Rawhide!

Keeping track of details for a few bugs I’m seeing in current Rawhide on the new laptop:

  • S3 sleep is broken, possibly libata-wide since Jeremy is hitting the same symptoms as me (no disk access on resume) and he’s on AHCI while I’m on sd_mod and ata_piix. The symptoms are syslogd complaining that it can’t write out the journal, and lots of repeated:
sd 0:0:0:0: SCSI error: return code = 0x40000
end_request: I/O error, dev sda, sector 18800717
  • pccardctl eject is giving me an oops, which is new to Rawhide; looks like this is upstream, since it’s the same oops as in this lkml post.
  • The lvm(8) in my kernel-2141 initrd fails to boot, giving:
Volume group for uuid not found: (uuid)
0 logical volume(s) in volume group "group0" now active
mount: could not find filesystem /dev/root

I reverted bin/lvm in the initrd to the version found in 2136, which has the same version number but a different md5sum — that booted, so this looks like a new bug in lvm.

Linux on the Alienware m5500

I’ve bought myself an Alienware m5500, which is a laptop based on the Uniwill 259EN3. I wanted a laptop with a high resolution screen (the m5500 does 1920×1200 on a 15″ LCD) and Intel graphics. (I don’t want to support either ATI or nVidia, and IBM and Dell make you choose an ATI/nVidia card if you go above their standard resolution screens). My machine has:

  • Intel Pentium M 730 1.6GHz 2MB L2 Cache 533MHz FSB
  • 512M RAM, 40G disk
  • Alienware m5500 15.4″ WideUXGA 1920×1200 LCD
  • Intel GMA900 (915GM/i810) Extreme Graphics
  • Intel PRO/Wireless 2200 b/g Wireless Card

I have Fedora Core 5 running on it now, but I’m sad to say that it wasn’t without pain:

I booted from the FC5 install CD. The kernel booted, switched over to Anaconda, and I got a black screen and hung system. Tried again, this time using these instructions to start a VNC installer. That worked, and I soon found out that Fedora now has no NTFS support at all, which meant that the single NTFS partition taking up the entire disk would have to be deleted. (Which sounded fine at the time but is annoying me now — see the wifi section below.) Ubuntu’s installer can do NTFS resizing, but Fedora thinks that the kernel NTFS support violates patents and is not legally redistributable.

After the install, I got the same X crash on my first boot. Booting into runlevel 3 got me to a shell. I determined that the X failure was this bug, which requires applying this patch to Xorg to get the card working. Now that Xorg is modular, it’s (thankfully) sufficient to just download the latest xorg-x11-server.src.rpm, make the change, and rpmbuild -ba to have the specfile take care of building you a new RPM.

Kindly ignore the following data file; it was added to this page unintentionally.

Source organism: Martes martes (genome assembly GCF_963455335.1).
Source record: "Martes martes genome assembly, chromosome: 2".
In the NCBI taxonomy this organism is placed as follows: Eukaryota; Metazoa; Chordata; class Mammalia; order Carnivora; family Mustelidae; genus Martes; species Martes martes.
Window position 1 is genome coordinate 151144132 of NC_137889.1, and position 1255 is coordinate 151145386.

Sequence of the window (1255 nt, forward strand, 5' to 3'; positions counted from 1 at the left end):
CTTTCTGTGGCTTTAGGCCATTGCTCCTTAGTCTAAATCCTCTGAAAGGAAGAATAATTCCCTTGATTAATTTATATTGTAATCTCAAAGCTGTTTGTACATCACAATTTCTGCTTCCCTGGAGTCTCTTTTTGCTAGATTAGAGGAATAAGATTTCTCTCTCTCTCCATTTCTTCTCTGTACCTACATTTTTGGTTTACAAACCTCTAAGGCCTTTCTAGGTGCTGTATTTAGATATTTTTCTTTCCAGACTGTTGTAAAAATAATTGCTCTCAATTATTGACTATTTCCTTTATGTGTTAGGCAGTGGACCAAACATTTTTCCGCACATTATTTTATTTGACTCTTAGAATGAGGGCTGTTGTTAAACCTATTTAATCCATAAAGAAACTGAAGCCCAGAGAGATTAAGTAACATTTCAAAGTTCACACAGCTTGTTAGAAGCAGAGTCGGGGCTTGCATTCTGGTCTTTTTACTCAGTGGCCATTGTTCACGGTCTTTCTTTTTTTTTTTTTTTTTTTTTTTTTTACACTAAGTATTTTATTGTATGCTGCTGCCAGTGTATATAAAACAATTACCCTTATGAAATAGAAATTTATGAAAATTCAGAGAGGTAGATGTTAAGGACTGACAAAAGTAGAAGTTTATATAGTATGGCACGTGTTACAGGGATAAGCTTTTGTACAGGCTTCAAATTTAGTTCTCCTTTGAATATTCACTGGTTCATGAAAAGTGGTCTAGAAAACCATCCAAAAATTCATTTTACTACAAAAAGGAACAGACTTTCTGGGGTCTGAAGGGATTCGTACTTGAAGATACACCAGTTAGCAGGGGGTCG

That got X working at 800×600; to get to 1920×1200 you need to use 915resolution and the following modeline:

ModeLine "1920x1200" 230 1920 1936 2096 2528 1200 1201 1204 1250

Now, on to wireless. I downloaded the ieee80211 stack, ipw2200 driver and ipw2000 firmware, and:

unity:cjb~ % sudo modprobe ipw2200
ipw2200: Detected Intel PRO/Wireless 2200BG Network Connection
ipw2200: Radio Frequency Kill Switch is On:
Kill switch must be turned off for wireless networking to work.
ipw2200: Detected geography ZZM (11 802.11bg channels, 0 802.11a channels)

There is a wifi button on the case, next to the power switch — which implies that it’s a hardware button, rather than a software button like the function keys on the keyboard — but pressing it turns on the “sleep” LED rather than the “wifi” LED, and ipw2200 continues to make the same complaint. I see that drivers exist to control the kill switch in software, but none I’ve seen work on this machine. I suspect that booting into Windows (which I can’t do now since I wasn’t able to keep/resize the partition) would get the wifi working in Linux either temporarily or permanently. I took a backup of the disk (dd if=/dev/sda of=nfs-mounted-backup) and booted the XP recovery CD that came with the machine, but it either hung or needed many minutes at “Setup is inspecting your computer’s hardware configuration”, and my patience for Windows is pretty limited. I’ll try again if I don’t get any other suggestions.

I posted some cries for help about this and dug out my very old, trusty Orinoco wireless PC Card and inserted it. And the machine hung immediately, and did so repeatably. I dug around until I found this linux-kernel thread which contains a safer /etc/pcmcia/config.opts, and that’s working fine. Update: Hmph. It works anytime after init has loaded (udev, perhaps?), but the machine hangs at the cs: memory probe if I try to boot with the card already inserted. Any ideas?

I set about installing AIGLX, and the performance is good, especially for an Intel chipset. The photo at the bottom shows AIGLX and true transparency in gnome-terminal, which is lovely to have (at last), especially on a laptop when you’re likely to want to be copying from a web page into a terminal, etc.

So, that’s about it for day one. To summarise:

ACPI

Well, sleep (suspend-to-ram; S3) seemed to be working out of the box, but it isn’t now. It looks like the IDE driver isn’t coming back; if I can keep an ssh session connected, I see repeated in dmesg:

sd 0:0:0:0: SCSI error: return code = 0x40000
end_request: I/O error, dev sda, sector 18800717

I’ll look into having the sd module removed and restarted — anyone know how I should do that on FC5/Rawhide? I also had to change resume_video() in /etc/pm/functions-intel to get video back: